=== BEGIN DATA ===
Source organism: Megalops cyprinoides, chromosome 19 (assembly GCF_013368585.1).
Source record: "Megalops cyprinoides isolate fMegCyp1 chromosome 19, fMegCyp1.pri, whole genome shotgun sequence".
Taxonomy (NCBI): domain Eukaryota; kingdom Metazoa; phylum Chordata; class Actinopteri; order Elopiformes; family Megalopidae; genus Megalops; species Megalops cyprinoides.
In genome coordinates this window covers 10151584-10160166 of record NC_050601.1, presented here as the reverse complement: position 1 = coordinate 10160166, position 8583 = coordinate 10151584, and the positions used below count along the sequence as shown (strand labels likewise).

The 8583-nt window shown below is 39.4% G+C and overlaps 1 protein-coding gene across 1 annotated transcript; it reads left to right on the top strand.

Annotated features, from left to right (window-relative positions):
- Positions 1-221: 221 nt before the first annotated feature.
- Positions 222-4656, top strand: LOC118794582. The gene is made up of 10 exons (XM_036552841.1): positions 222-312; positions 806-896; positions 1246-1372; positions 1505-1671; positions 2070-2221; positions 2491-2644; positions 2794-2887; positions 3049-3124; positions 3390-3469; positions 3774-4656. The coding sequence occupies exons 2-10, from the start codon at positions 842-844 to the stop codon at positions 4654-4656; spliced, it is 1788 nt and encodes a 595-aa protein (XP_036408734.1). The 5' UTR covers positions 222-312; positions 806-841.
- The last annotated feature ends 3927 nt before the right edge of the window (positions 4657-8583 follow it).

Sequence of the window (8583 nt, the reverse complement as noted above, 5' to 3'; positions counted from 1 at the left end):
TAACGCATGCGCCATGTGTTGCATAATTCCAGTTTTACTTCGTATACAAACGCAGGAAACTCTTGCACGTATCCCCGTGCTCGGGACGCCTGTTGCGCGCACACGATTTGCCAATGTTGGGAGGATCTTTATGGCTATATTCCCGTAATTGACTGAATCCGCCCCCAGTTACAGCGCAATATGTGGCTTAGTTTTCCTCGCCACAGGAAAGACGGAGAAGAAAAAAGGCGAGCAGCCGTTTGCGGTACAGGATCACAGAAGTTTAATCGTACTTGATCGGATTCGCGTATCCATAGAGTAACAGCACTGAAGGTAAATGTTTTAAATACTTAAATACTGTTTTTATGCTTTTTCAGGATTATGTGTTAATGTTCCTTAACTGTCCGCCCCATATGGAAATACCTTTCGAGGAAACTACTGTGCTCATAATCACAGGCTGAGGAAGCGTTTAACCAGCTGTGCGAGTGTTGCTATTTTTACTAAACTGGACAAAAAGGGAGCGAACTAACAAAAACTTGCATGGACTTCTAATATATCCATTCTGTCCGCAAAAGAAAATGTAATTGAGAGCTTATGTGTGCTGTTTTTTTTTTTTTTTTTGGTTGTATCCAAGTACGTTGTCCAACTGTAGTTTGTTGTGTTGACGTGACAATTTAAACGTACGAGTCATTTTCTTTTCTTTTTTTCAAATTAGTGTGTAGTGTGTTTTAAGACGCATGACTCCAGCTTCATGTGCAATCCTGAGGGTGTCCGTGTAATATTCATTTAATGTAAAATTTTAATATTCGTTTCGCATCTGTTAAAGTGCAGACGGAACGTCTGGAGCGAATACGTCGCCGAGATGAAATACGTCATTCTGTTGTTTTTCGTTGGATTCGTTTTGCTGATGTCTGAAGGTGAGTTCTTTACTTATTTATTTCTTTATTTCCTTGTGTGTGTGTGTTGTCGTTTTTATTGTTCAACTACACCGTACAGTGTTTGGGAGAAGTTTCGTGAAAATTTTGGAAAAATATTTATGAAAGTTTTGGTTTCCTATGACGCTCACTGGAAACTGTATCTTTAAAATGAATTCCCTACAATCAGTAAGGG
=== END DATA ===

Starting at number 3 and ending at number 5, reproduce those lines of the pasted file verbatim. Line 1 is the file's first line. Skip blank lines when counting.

Taxonomy (NCBI): domain Eukaryota; kingdom Metazoa; phylum Chordata; class Actinopteri; order Elopiformes; family Megalopidae; genus Megalops; species Megalops cyprinoides.
In genome coordinates this window covers 10151584-10160166 of record NC_050601.1, presented here as the reverse complement: position 1 = coordinate 10160166, position 8583 = coordinate 10151584, and the positions used below count along the sequence as shown (strand labels likewise).

The 8583-nt window shown below is 39.4% G+C and overlaps 1 protein-coding gene across 1 annotated transcript; it reads left to right on the top strand.